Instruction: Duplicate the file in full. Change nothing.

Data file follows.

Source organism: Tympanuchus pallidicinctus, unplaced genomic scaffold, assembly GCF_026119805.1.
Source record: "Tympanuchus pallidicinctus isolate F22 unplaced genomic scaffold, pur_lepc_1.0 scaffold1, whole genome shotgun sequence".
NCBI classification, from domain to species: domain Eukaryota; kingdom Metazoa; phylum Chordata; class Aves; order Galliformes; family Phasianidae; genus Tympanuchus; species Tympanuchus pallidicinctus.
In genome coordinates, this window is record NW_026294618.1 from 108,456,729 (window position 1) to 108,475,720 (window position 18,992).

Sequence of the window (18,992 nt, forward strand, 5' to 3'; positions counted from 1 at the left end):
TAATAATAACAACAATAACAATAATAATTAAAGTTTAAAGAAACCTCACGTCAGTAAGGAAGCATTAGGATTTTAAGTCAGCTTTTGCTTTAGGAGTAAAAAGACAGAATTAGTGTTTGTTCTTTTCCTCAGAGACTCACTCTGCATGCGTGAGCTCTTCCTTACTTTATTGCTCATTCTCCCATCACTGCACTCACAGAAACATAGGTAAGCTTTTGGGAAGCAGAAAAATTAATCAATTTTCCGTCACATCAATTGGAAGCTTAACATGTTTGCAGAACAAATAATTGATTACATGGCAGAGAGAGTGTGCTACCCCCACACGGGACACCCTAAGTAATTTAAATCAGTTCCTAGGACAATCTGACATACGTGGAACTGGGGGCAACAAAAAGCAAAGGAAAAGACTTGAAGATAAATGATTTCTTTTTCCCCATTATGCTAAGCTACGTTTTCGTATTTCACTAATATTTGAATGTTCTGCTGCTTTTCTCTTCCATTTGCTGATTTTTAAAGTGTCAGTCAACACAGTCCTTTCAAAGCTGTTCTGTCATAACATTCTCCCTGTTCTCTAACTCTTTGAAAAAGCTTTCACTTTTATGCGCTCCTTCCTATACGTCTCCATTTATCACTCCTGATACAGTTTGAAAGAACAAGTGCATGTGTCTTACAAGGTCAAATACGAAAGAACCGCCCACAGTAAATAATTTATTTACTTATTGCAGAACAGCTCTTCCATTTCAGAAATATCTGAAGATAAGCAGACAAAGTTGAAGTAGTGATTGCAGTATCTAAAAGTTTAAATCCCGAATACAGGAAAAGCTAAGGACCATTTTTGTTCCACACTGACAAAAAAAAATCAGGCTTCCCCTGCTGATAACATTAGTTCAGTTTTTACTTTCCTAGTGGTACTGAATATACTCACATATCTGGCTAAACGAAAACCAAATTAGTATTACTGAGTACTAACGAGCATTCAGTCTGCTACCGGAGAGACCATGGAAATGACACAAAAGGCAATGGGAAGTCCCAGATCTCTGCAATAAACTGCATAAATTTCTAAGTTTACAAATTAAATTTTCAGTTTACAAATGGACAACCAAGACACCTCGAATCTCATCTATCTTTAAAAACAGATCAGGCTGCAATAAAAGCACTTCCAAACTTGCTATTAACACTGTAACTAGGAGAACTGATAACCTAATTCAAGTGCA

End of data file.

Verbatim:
Source organism: Tympanuchus pallidicinctus, unplaced genomic scaffold, assembly GCF_026119805.1.
Source record: "Tympanuchus pallidicinctus isolate F22 unplaced genomic scaffold, pur_lepc_1.0 scaffold1, whole genome shotgun sequence".
NCBI classification, from domain to species: domain Eukaryota; kingdom Metazoa; phylum Chordata; class Aves; order Galliformes; family Phasianidae; genus Tympanuchus; species Tympanuchus pallidicinctus.
In genome coordinates, this window is record NW_026294618.1 from 108,456,729 (window position 1) to 108,475,720 (window position 18,992).

Sequence of the window (18,992 nt, forward strand, 5' to 3'; positions counted from 1 at the left end):
TAATAATAACAACAATAACAATAATAATTAAAGTTTAAAGAAACCTCACGTCAGTAAGGAAGCATTAGGATTTTAAGTCAGCTTTTGCTTTAGGAGTAAAAAGACAGAATTAGTGTTTGTTCTTTTCCTCAGAGACTCACTCTGCATGCGTGAGCTCTTCCTTACTTTATTGCTCATTCTCCCATCACTGCACTCACAGAAACATAGGTAAGCTTTTGGGAAGCAGAAAAATTAATCAATTTTCCGTCACATCAATTGGAAGCTTAACATGTTTGCAGAACAAATAATTGATTACATGGCAGAGAGAGTGTGCTACCCCCACACGGGACACCCTAAGTAATTTAAATCAGTTCCTAGGACAATCTGACATACGTGGAACTGGGGGCAACAAAAAGCAAAGGAAAAGACTTGAAGATAAATGATTTCTTTTTCCCCATTATGCTAAGCTACGTTTTCGTATTTCACTAATATTTGAATGTTCTGCTGCTTTTCTCTTCCATTTGCTGATTTTTAAAGTGTCAGTCAACACAGTCCTTTCAAAGCTGTTCTGTCATAACATTCTCCCTGTTCTCTAACTCTTTGAAAAAGCTTTCACTTTTATGCGCTCCTTCCTATACGTCTCCATTTATCACTCCTGATACAGTTTGAAAGAACAAGTGCATGTGTCTTACAAGGTCAAATACGAAAGAACCGCCCACAGTAAATAATTTATTTACTTATTGCAGAACAGCTCTTCCATTTCAGAAATATCTGAAGATAAGCAGACAAAGTTGAAGTAGTGATTGCAGTATCTAAAAGTTTAAATCCCGAATACAGGAAAAGCTAAGGACCATTTTTGTTCCACACTGACAAAAAAAAATCAGGCTTCCCCTGCTGATAACATTAGTTCAGTTTTTACTTTCCTAGTGGTACTGAATATACTCACATATCTGGCTAAACGAAAACCAAATTAGTATTACTGAGTACTAACGAGCATTCAGTCTGCTACCGGAGAGACCATGGAAATGACACAAAAGGCAATGGGAAGTCCCAGATCTCTGCAATAAACTGCATAAATTTCTAAGTTTACAAATTAAATTTTCAGTTTACAAATGGACAACCAAGACACCTCGAATCTCATCTATCTTTAAAAACAGATCAGGCTGCAATAAAAGCACTTCCAAACTTGCTATTAACACTGTAACTAGGAGAACTGATAACCTAATTCAAGTGCA